The bituminous Coal Smoke seems to be particularly annoying to the Pittsburgers a1 the present time, the damp atmosphere having condensed the immense clouds of smoke constantly thrown out by the numerous factories of the city, and caused it to descend in showers oi sooty flakes, rendering the city more than usually uncomfortable. The Gazette is agitating the institution of a commission by the City Council to inquire into the subject of remedying the trouble by causing the consumption of the coal smoke. We think the sooner the people oi Pittsburg set about this, the better. The smoke is fine coal, suspended in the atmosphere—the volatile products of bituminous combustion. This smoke can be consumed in properly constructed furnaces and fire-places, and thus a saving of fuel will be effected, together with that greater blessing, a purer atmosphere.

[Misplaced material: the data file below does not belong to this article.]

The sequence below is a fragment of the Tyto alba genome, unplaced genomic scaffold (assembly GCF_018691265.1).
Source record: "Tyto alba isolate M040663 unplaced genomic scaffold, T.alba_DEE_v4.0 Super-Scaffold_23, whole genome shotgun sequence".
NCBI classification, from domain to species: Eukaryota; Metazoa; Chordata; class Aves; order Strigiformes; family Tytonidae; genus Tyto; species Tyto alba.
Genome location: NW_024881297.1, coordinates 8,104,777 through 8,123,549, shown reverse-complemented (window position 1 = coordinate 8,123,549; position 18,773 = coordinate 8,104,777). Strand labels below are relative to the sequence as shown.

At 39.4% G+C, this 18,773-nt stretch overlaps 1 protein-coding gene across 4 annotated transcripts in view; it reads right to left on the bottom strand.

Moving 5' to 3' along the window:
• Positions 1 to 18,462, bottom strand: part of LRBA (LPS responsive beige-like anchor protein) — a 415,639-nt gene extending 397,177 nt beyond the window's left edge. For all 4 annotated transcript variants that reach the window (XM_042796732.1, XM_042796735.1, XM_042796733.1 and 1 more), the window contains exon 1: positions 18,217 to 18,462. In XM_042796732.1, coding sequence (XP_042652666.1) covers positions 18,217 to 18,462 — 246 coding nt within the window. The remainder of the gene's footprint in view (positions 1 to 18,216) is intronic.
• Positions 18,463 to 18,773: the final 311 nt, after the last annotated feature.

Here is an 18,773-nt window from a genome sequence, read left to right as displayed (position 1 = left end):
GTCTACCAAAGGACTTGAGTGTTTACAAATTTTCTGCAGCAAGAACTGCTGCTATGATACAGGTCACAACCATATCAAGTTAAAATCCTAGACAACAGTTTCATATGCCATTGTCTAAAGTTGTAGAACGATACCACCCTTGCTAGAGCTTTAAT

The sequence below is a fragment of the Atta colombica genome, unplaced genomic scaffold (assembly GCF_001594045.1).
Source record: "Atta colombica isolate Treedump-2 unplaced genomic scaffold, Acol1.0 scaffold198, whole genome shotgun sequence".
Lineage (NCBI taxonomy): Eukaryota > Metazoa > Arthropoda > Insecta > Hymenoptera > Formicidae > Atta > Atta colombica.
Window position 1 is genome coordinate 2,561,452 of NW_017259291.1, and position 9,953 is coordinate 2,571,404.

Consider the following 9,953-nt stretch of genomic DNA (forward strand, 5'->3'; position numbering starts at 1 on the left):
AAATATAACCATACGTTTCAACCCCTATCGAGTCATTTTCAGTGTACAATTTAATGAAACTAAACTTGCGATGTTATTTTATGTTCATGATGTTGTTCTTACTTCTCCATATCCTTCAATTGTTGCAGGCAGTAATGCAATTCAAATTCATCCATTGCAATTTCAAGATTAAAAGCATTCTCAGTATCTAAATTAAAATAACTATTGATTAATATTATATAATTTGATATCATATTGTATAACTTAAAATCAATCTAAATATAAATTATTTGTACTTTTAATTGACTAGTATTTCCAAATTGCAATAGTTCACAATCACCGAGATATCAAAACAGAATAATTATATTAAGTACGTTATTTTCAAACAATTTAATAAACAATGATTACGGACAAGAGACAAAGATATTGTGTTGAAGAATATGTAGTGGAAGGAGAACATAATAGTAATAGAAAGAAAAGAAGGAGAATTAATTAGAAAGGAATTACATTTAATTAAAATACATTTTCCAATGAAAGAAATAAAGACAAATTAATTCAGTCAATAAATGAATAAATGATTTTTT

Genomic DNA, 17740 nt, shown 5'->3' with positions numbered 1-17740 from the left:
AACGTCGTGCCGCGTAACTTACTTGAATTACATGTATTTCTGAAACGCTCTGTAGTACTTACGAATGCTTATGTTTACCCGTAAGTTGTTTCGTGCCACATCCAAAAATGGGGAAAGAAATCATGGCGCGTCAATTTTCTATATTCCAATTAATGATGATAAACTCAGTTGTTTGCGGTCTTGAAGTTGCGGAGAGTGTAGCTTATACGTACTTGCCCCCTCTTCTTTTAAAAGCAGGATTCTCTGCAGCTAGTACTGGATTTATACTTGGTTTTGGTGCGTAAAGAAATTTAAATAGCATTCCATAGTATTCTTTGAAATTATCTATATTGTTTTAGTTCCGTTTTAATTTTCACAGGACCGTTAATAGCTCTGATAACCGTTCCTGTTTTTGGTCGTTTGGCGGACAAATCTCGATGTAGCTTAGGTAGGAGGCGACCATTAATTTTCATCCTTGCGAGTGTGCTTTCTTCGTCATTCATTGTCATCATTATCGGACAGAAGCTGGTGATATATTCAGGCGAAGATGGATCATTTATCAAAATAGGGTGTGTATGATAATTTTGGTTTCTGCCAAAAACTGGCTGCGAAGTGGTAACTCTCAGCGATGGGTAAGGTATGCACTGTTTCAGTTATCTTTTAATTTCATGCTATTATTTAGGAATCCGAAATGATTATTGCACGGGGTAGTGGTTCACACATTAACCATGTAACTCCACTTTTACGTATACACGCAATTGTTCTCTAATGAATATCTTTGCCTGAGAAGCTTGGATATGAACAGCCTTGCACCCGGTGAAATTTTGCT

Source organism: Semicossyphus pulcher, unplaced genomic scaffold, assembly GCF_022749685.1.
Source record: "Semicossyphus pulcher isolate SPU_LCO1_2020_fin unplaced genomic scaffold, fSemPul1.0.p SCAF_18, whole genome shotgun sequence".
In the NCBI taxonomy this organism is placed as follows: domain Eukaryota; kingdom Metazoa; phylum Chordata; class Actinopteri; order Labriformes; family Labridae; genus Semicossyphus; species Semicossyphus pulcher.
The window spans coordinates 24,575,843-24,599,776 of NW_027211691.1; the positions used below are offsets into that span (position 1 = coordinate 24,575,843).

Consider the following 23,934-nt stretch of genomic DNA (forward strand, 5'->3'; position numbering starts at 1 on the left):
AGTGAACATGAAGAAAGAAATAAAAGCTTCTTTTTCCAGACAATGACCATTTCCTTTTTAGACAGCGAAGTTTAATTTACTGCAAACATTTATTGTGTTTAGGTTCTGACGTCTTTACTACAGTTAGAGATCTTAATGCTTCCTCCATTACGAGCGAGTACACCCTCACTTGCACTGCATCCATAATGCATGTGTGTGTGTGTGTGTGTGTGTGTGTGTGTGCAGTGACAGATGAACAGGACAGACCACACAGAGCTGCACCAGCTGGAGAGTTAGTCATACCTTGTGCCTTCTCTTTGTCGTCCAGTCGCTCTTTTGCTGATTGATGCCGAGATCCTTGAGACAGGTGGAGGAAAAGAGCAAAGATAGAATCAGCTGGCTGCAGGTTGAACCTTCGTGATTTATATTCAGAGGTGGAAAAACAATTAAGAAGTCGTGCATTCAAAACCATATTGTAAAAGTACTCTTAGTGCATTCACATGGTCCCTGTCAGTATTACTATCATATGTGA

This article was originally published with the title "Coal Smoke" in Scientific American 8, 20, 158 (January 1853)